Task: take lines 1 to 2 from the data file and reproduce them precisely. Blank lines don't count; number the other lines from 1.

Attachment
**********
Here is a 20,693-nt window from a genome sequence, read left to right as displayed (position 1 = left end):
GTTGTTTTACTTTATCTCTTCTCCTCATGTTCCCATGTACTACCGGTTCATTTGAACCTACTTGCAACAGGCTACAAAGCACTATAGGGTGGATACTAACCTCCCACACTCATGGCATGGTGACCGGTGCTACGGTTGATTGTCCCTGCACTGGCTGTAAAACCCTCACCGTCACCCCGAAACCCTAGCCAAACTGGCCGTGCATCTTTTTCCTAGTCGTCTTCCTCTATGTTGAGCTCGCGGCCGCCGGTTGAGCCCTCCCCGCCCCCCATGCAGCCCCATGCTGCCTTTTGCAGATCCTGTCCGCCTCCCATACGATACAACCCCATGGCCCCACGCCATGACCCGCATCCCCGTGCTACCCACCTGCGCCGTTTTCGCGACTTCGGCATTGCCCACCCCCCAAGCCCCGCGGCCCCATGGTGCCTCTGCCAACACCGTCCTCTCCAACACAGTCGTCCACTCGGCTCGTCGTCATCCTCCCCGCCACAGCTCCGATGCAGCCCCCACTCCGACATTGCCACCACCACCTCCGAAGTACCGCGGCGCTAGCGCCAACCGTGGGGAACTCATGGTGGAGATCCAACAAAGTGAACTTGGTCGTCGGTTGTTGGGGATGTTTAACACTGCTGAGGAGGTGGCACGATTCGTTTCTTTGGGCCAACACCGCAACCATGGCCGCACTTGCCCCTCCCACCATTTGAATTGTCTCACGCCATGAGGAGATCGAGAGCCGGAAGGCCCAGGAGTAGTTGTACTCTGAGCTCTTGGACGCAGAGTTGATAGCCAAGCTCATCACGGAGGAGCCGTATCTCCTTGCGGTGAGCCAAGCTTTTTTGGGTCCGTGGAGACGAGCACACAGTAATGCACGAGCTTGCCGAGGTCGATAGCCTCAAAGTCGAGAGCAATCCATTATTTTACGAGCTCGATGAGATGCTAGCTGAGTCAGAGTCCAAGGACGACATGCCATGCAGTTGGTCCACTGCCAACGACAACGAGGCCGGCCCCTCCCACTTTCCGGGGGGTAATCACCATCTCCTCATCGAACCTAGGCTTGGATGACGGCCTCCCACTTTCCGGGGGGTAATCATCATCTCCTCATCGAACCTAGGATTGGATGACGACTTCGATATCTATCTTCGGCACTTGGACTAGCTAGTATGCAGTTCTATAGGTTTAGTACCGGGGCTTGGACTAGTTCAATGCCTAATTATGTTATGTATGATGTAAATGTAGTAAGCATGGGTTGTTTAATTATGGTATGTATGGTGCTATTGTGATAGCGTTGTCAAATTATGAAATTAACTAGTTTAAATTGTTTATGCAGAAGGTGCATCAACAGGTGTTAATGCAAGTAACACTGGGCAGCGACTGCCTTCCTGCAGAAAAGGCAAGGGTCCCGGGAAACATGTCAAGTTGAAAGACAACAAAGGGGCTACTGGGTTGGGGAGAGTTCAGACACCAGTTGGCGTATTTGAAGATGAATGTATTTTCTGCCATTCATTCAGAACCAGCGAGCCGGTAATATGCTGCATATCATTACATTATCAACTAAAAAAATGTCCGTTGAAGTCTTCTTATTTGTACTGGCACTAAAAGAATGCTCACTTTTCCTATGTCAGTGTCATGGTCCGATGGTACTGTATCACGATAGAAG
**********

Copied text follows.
Here is a 20,693-nt window from a genome sequence, read left to right as displayed (position 1 = left end):
GTTGTTTTACTTTATCTCTTCTCCTCATGTTCCCATGTACTACCGGTTCATTTGAACCTACTTGCAACAGGCTACAAAGCACTATAGGGTGGATACTAACCTCCCACACTCATGGCATGGTGACCGGTGCTACGGTTGATTGTCCCTGCACTGGCTGTAAAACCCTCACCGTCACCCCGAAACCCTAGCCAAACTGGCCGTGCATCTTTTTCCTAGTCGTCTTCCTCTATGTTGAGCTCGCGGCCGCCGGTTGAGCCCTCCCCGCCCCCCATGCAGCCCCATGCTGCCTTTTGCAGATCCTGTCCGCCTCCCATACGATACAACCCCATGGCCCCACGCCATGACCCGCATCCCCGTGCTACCCACCTGCGCCGTTTTCGCGACTTCGGCATTGCCCACCCCCCAAGCCCCGCGGCCCCATGGTGCCTCTGCCAACACCGTCCTCTCCAACACAGTCGTCCACTCGGCTCGTCGTCATCCTCCCCGCCACAGCTCCGATGCAGCCCCCACTCCGACATTGCCACCACCACCTCCGAAGTACCGCGGCGCTAGCGCCAACCGTGGGGAACTCATGGTGGAGATCCAACAAAGTGAACTTGGTCGTCGGTTGTTGGGGATGTTTAACACTGCTGAGGAGGTGGCACGATTCGTTTCTTTGGGCCAACACCGCAACCATGGCCGCACTTGCCCCTCCCACCATTTGAATTGTCTCACGCCATGAGGAGATCGAGAGCCGGAAGGCCCAGGAGTAGTTGTACTCTGAGCTCTTGGACGCAGAGTTGATAGCCAAGCTCATCACGGAGGAGCCGTATCTCCTTGCGGTGAGCCAAGCTTTTTTGGGTCCGTGGAGACGAGCACACAGTAATGCACGAGCTTGCCGAGGTCGATAGCCTCAAAGTCGAGAGCAATCCATTATTTTACGAGCTCGATGAGATGCTAGCTGAGTCAGAGTCCAAGGACGACATGCCATGCAGTTGGTCCACTGCCAACGACAACGAGGCCGGCCCCTCCCACTTTCCGGGGGGTAATCACCATCTCCTCATCGAACCTAGGCTTGGATGACGGCCTCCCACTTTCCGGGGGGTAATCATCATCTCCTCATCGAACCTAGGATTGGATGACGACTTCGATATCTATCTTCGGCACTTGGACTAGCTAGTATGCAGTTCTATAGGTTTAGTACCGGGGCTTGGACTAGTTCAATGCCTAATTATGTTATGTATGATGTAAATGTAGTAAGCATGGGTTGTTTAATTATGGTATGTATGGTGCTATTGTGATAGCGTTGTCAAATTATGAAATTAACTAGTTTAAATTGTTTATGCAGAAGGTGCATCAACAGGTGTTAATGCAAGTAACACTGGGCAGCGACTGCCTTCCTGCAGAAAAGGCAAGGGTCCCGGGAAACATGTCAAGTTGAAAGACAACAAAGGGGCTACTGGGTTGGGGAGAGTTCAGACACCAGTTGGCGTATTTGAAGATGAATGTATTTTCTGCCATTCATTCAGAACCAGCGAGCCGGTAATATGCTGCATATCATTACATTATCAACTAAAAAAATGTCCGTTGAAGTCTTCTTATTTGTACTGGCACTAAAAGAATGCTCACTTTTCCTATGTCAGTGTCATGGTCCGATGGTACTGTATCACGATAGAAG